For a researcher, the publication of an article can look like the end point in a long process of hard work. But what happens afterwards – presentations to peers, media coverage, citations – is crucial to determining the significance of a study’s findings.
Qualitative and quantitative metrics have brought us a long way in terms of evaluating research output. But how can we measure the impact research has on society?
To help us answer that question, the startup Newsflo joined Elsevier in 2015, expanding our measurement capabilities with a tool that monitors researchers’ impact across a broad range of media sources. Today, a small team of two software engineers and a product manager is working with our technology teams to optimize the infrastructure and integrate Newsflo into some of Elsevier’s flagship products.
“So much has happened in the past year,” said Product Manager Dr. Elaine van Ommen Kloeke, who is based in Amsterdam. “Before, I worked as a publisher, so the engineers were a bit suspicious when I joined. But I just threw myself in: I took trainings and spent as much time as possible with the engineers in London. We still call every day.”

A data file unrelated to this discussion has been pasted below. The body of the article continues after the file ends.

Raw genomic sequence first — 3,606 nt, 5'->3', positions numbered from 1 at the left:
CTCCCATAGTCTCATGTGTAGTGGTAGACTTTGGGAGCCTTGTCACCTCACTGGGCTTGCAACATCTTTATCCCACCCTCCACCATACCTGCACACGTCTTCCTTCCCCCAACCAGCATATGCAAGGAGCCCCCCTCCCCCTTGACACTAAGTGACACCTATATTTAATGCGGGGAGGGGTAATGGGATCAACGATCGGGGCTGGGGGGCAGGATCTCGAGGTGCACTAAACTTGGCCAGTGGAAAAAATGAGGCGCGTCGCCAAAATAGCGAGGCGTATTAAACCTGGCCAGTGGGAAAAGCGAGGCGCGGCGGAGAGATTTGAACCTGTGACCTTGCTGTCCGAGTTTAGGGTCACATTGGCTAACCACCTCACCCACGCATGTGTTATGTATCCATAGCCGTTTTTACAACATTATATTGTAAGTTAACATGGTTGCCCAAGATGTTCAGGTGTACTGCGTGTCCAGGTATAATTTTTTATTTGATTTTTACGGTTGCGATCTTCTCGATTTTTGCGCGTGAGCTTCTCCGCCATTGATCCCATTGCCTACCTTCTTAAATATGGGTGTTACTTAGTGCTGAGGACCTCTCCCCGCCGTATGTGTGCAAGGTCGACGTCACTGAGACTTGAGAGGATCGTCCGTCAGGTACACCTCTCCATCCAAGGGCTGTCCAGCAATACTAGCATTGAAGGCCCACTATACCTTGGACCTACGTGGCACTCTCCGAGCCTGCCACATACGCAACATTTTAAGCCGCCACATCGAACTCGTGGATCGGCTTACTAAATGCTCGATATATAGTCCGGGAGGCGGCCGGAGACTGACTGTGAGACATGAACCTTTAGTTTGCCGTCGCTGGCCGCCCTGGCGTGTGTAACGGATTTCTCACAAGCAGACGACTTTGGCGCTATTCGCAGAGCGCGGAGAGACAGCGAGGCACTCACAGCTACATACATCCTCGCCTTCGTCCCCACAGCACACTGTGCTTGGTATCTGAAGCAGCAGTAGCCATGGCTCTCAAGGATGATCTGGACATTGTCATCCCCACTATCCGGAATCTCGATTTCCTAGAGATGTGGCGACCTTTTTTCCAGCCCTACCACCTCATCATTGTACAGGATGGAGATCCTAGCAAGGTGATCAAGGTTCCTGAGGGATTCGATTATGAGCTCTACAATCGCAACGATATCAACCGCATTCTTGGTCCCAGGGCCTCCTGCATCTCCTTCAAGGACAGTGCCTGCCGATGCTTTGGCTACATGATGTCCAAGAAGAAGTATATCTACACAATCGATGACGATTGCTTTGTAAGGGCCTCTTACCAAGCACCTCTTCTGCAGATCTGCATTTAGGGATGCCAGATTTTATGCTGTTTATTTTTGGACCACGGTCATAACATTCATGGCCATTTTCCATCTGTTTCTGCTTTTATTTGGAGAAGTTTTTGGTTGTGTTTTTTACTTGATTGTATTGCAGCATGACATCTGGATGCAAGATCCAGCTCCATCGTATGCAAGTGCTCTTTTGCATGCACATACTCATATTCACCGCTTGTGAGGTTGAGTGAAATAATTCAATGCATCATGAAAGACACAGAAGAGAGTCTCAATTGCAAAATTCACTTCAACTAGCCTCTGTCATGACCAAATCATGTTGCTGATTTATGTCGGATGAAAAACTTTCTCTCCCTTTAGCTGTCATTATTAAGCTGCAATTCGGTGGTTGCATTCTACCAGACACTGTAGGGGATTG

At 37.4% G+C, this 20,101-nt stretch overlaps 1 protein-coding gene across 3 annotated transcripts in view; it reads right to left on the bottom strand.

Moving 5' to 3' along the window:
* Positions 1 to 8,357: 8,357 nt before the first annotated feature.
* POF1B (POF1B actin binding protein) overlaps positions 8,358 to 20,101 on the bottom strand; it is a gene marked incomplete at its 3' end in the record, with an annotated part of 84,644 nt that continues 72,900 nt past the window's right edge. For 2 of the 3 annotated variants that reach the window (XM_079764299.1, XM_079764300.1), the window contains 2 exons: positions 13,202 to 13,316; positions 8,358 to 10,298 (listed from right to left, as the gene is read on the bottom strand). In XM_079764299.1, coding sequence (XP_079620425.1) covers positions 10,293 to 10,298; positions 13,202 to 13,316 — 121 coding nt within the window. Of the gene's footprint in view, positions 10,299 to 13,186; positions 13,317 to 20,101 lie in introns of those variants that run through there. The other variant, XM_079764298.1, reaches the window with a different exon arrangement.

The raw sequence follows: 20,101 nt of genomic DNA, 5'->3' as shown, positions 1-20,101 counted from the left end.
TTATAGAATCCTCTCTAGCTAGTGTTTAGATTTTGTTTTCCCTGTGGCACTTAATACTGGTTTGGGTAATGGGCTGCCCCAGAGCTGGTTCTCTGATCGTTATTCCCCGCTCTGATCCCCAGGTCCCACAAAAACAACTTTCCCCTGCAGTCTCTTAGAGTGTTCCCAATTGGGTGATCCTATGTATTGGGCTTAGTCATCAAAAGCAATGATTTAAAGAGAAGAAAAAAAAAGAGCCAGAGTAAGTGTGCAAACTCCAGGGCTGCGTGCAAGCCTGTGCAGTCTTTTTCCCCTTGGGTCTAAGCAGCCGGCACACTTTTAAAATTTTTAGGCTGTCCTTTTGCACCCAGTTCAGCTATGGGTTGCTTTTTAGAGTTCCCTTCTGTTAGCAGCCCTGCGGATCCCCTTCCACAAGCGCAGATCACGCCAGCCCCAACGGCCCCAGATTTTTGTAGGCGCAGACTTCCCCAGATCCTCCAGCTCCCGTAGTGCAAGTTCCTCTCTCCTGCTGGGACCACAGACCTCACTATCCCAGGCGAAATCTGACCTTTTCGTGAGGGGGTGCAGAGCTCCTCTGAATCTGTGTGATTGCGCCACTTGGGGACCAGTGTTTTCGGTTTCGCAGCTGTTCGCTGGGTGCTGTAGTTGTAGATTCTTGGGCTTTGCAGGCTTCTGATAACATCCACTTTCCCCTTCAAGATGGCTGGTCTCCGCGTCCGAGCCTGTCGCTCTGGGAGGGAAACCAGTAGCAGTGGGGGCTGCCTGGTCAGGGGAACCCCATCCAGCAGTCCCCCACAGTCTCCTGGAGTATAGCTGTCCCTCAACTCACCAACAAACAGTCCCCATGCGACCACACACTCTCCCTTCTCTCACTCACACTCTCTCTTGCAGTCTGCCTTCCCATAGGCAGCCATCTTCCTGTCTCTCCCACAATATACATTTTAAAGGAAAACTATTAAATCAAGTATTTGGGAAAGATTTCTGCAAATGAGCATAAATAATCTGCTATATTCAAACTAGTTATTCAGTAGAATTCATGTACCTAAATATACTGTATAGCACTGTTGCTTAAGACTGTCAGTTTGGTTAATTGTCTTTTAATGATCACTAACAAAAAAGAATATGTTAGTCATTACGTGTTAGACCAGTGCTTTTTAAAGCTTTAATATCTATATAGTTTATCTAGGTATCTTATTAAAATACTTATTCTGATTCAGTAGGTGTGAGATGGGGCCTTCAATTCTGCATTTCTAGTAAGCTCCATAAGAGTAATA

It paid off. The team worked on making the infrastructure stable and integrated the service into several other Elsevier solutions.
Software engineer Stuart White, who works in Elsevier’s London Wall office, faced his own challenges when he joined last year. “I was new to big data and machine learning, and that was one of the main attractions for me in this job,” he said. “Technology and tools are changing every year, so there’s always a steep learning curve when you join a new project.”
Together with his teammate Kyriakos Vallianatos, Stuart is in charge of making sure Newsflo is up and running and looking for ways to add new features more easily. They are also expanding the utility of Newsflo by integrating it into different platforms. So far, Newsflo’s media mentions can be found on Elsevier’s SciVal, Mendeley and Pure.
How Newsflo works
Newsflo aggregates content from more than 45,000 English-language news outlets in over 20 countries, in collaboration with Elsevier's sister company LexisNexis. It then uses data from Scopus, the world’s largest abstract and citation database of peer-reviewed literature, to filter out those articles about research. This filtering is done using a text-tagging technique that identifies individual researchers through their affiliation.
Researchers can check media mentions of their work on their personal profile on Mendeley. Newsflo can also present media mentions at a university or funding body level.
Collaboration is key
Being part of a small team enables them to work in a highly focused manner. “We are always looking for pragmatic, quick wins,” Stuart said. “The size of our team allows us to be more agile and more experimental.”
Meeting with different colleagues is important, too, since services like Newsflo become a lot more useful when they are combined with other tools and data.